On November 16th, Molly and I showed up in Brooklyn as newlyweds, 6 weeks into our marriage and soon to discover the relationship challenges that come with downsizing from a 5/3 in Austin to a 1/1 in Cobble Hill. Many a discussion has been had about exactly what items are worthy of a reprieve from the governor—my wife—before getting tossed into our nearby 6th floor trash chute or taken on a trip to the Salvation Army truck 5 blocks up the road on Atlantic Ave.

There have been a zillion tiny decisions to be made. And they’ve all been made in the midst of the coldest recorded winter in the history of New York City.

Not that it’s brought me down. You’d think as a native Southern Californian I’d be sulking, in serious need of some sun. But the sheer act of moving to New York—after a lifetime of being fascinated by the place—has keep me in a perpetual state of wonder. The cold hasn’t gotten old. Not yet, anyway. I don’t mind getting layered up and the slow-cooked process of leaving the apartment. The streets are still very much alive every single time we leave our building.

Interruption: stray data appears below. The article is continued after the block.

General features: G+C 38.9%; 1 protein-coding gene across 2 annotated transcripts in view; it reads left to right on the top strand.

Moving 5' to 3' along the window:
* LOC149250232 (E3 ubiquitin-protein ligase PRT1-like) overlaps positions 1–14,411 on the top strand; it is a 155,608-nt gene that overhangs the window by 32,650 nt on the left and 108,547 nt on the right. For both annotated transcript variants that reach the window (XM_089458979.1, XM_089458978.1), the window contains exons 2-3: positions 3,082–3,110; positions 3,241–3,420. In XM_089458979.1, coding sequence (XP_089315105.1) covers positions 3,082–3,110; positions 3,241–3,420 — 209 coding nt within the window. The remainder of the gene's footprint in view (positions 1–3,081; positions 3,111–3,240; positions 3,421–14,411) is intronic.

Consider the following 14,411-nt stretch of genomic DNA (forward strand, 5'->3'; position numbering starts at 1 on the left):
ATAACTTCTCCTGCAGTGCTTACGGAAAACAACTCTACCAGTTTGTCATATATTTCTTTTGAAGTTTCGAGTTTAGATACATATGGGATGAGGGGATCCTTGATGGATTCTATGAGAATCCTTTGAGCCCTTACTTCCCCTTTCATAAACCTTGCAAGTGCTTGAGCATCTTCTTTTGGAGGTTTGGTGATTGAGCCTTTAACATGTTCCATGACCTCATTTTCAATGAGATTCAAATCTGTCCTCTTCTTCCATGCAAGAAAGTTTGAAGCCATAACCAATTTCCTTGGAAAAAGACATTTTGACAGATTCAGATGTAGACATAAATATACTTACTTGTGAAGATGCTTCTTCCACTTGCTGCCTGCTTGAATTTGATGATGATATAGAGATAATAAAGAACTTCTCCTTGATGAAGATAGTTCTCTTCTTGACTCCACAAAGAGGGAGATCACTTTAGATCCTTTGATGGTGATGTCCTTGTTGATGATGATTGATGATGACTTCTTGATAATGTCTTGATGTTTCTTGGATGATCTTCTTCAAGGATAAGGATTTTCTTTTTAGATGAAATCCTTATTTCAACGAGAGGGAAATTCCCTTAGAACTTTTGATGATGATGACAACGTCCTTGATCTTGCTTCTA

And as long as I’m adequately bundled up, I’m good to go. Even when I’m bitching about the howling wind in my face, I’m secretly loving it and feeling like a badass for enduring the elements.

But, geez, can it be spring already?

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Yesterday was one of our most perfect afternoons yet. Sunny all day. Not a cloud to be found. The bluest of skies. Molly wanted to hop on the F train on our way to Sur La Table in SoHo to cash in a $300 wedding gift card we got from her employer. I pointed out how we were in the midst of the closest thing we’ve had to blissfully perfect weather since we’ve lived in New York and we had to walk over the Brooklyn Bridge today.